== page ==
Welcome to Six Damn Fine Degrees. These instalments will be inspired by the idea of six degrees of separation in the loosest sense. The only rule: it connects – in some way – to the previous instalment. So come join us on our weekly foray into interconnectedness!
If Goodfellas is about the glitz, and Donnie Brasco is about the grind, the Mesrine dyptich consisting of L’Instinct de Mort and L’Ennemi Public No1 illuminates the cruelty inherent in a life of crime. Jacques Mesrine is a hard man. Not in the more stylized De Palma vein but as the real deal. Often racist, sometimes misogynistic, and extremely violent. The political incorrectness is not inadvertent, nor is it glamourized. It is simply symptomatic of a type who does not give a shit about anything at all. Not about people’s lost or ruined lives, either directly through his actions, or by their consequences. He wants what he feels he is owed, no matter the cost. Though certainly clever, articulate, intermittently charismatic and even charming – he has his moments –, Jacques Mesrine (Vincent Cassel) is a man of such staggering volatility and entitlement that he makes Tony Montana look like a parody.
The first film starts in stylized split-screen, referencing elegant crime films such as The Thomas Crown Affair, as a nod to the era in which the movie takes place. It soon takes a turn for the nasty, however, with Mesrine’s government-mandated assassination. In 1979, shocking images of his remains were splashed across front-pages showing this ‘Public Enemy No 1’ shot to pieces. Modern audiences, who may not know the historical figure, will be clued in immediately that in this period in history it was not just Mesrine who was party to excessive violence. The film then goes back in time, straight into another national trauma: the Algerian war, in which Mesrine allegedly served in the torture squads. Though the film doesn’t delve into the effect the war had on Mesrine (“I don’t like to talk about it”, he says to a friend), it is intimated that his criminal character was honed in the horrors of that war and its aftermath.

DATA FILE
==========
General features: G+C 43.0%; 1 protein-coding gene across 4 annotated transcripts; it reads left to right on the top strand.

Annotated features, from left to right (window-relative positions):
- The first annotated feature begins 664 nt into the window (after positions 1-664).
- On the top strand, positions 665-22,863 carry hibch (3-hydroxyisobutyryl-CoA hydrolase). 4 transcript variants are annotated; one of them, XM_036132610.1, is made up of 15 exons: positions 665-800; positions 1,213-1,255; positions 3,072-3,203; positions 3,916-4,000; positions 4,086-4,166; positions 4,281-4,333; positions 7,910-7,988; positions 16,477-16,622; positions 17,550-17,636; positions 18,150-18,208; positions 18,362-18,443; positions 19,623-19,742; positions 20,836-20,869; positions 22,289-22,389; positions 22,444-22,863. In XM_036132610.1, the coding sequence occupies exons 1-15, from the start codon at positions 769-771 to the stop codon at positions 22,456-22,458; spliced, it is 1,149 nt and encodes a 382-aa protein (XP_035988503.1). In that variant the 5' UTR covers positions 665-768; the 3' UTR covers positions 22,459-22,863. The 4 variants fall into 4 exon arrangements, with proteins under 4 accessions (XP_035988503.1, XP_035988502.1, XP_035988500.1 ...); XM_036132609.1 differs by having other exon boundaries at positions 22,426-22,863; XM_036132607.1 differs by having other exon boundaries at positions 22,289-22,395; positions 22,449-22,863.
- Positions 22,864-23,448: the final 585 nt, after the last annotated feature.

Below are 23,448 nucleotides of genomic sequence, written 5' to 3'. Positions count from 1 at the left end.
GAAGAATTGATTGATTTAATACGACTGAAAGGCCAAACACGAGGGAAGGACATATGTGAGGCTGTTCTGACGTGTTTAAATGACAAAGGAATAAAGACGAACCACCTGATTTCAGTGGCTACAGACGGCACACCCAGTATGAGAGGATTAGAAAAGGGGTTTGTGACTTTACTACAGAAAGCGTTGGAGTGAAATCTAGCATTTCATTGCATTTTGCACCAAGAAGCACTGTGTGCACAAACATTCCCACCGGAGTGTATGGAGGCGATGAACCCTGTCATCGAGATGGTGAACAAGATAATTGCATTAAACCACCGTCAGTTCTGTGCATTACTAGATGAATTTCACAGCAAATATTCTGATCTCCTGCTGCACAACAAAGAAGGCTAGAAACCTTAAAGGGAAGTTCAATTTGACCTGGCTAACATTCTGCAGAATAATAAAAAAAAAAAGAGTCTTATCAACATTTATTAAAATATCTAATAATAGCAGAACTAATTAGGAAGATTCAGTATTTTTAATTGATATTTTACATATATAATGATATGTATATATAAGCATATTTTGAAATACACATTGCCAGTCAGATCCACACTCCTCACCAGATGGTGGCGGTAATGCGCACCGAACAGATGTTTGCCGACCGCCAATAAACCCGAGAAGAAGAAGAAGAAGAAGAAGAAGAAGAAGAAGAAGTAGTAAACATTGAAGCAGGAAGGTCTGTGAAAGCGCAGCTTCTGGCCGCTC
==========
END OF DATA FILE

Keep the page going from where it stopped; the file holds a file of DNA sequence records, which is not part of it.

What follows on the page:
Feet thus firmly planted in a life’s story of ubiquitous violence, the film continues at a cracking pace detailing Mesrine’s storied criminal career. Being a volatile, entitled and adventurous character has its on-screen advantages. Mesrine was famous for bank robberies, sometimes two in one day, but maybe even more so for daring prison escapes and other stunts. It is part of what made Mesrine a darling of the media in his time and it is great fun to watch.
Mesrine, as a historical figure, certainly could not invoke a background of deprivation to rationalize his many crimes. He was born into the middle class and returned from the war a decorated veteran. He led a life of crime more or less by choice. For easy money, according to Mesrine. “Of course, for the money. I don’t want to dream at life. Though I like adventure too, I like risk.” And probably also because he never much cared for the law anyway. Though he himself has said that politics is nothing but devilry, he was associated with extremist organisations throughout his life. He was allegedly affiliated with the extreme right-wing OAS (Organisation Armée Secrète) in ’62, a dissident paramilitary organisation which brutally attacked any effort at Algerian independence, both at home and abroad. Later in life, however, he also became close to the leftist Charlie Bauer, revolutionary campaigner for prisoner’s rights, who was also a technical advisor to this film.